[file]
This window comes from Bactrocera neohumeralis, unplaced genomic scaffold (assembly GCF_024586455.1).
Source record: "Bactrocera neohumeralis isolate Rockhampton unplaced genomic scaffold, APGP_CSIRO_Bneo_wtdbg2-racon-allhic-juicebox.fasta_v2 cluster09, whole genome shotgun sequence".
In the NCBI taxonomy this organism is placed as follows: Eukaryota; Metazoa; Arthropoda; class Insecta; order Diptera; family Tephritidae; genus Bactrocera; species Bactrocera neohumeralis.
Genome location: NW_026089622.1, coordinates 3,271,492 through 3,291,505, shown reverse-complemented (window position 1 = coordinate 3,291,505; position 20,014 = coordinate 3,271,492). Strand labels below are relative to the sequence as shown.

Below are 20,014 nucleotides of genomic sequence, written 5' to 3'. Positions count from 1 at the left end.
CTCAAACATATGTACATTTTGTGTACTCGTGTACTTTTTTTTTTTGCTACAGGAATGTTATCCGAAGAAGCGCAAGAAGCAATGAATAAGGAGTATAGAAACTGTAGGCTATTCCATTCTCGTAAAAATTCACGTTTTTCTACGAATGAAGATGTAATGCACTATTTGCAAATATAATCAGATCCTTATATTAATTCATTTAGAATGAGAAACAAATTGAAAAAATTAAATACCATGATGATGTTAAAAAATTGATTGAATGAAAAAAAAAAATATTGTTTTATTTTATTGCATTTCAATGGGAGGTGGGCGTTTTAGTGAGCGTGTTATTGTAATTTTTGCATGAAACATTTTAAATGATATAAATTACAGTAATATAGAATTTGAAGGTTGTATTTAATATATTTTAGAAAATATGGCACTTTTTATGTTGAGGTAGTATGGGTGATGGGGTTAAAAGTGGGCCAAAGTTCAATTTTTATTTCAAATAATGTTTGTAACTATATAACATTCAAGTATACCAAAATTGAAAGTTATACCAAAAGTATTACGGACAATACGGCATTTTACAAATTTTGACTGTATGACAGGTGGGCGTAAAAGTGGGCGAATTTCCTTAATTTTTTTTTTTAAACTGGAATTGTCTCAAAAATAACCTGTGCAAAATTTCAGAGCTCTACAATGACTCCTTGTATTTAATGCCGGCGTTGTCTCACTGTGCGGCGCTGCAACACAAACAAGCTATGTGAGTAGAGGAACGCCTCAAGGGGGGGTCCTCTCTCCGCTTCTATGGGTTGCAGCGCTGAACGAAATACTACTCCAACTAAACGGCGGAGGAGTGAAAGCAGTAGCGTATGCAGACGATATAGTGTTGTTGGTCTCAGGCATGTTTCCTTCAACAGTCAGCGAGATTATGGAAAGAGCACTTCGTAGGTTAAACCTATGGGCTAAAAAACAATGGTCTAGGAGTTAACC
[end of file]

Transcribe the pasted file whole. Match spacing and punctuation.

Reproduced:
This window comes from Bactrocera neohumeralis, unplaced genomic scaffold (assembly GCF_024586455.1).
Source record: "Bactrocera neohumeralis isolate Rockhampton unplaced genomic scaffold, APGP_CSIRO_Bneo_wtdbg2-racon-allhic-juicebox.fasta_v2 cluster09, whole genome shotgun sequence".
In the NCBI taxonomy this organism is placed as follows: Eukaryota; Metazoa; Arthropoda; class Insecta; order Diptera; family Tephritidae; genus Bactrocera; species Bactrocera neohumeralis.
Genome location: NW_026089622.1, coordinates 3,271,492 through 3,291,505, shown reverse-complemented (window position 1 = coordinate 3,291,505; position 20,014 = coordinate 3,271,492). Strand labels below are relative to the sequence as shown.

Below are 20,014 nucleotides of genomic sequence, written 5' to 3'. Positions count from 1 at the left end.
CTCAAACATATGTACATTTTGTGTACTCGTGTACTTTTTTTTTTTGCTACAGGAATGTTATCCGAAGAAGCGCAAGAAGCAATGAATAAGGAGTATAGAAACTGTAGGCTATTCCATTCTCGTAAAAATTCACGTTTTTCTACGAATGAAGATGTAATGCACTATTTGCAAATATAATCAGATCCTTATATTAATTCATTTAGAATGAGAAACAAATTGAAAAAATTAAATACCATGATGATGTTAAAAAATTGATTGAATGAAAAAAAAAAATATTGTTTTATTTTATTGCATTTCAATGGGAGGTGGGCGTTTTAGTGAGCGTGTTATTGTAATTTTTGCATGAAACATTTTAAATGATATAAATTACAGTAATATAGAATTTGAAGGTTGTATTTAATATATTTTAGAAAATATGGCACTTTTTATGTTGAGGTAGTATGGGTGATGGGGTTAAAAGTGGGCCAAAGTTCAATTTTTATTTCAAATAATGTTTGTAACTATATAACATTCAAGTATACCAAAATTGAAAGTTATACCAAAAGTATTACGGACAATACGGCATTTTACAAATTTTGACTGTATGACAGGTGGGCGTAAAAGTGGGCGAATTTCCTTAATTTTTTTTTTTAAACTGGAATTGTCTCAAAAATAACCTGTGCAAAATTTCAGAGCTCTACAATGACTCCTTGTATTTAATGCCGGCGTTGTCTCACTGTGCGGCGCTGCAACACAAACAAGCTATGTGAGTAGAGGAACGCCTCAAGGGGGGGTCCTCTCTCCGCTTCTATGGGTTGCAGCGCTGAACGAAATACTACTCCAACTAAACGGCGGAGGAGTGAAAGCAGTAGCGTATGCAGACGATATAGTGTTGTTGGTCTCAGGCATGTTTCCTTCAACAGTCAGCGAGATTATGGAAAGAGCACTTCGTAGGTTAAACCTATGGGCTAAAAAACAATGGTCTAGGAGTTAACC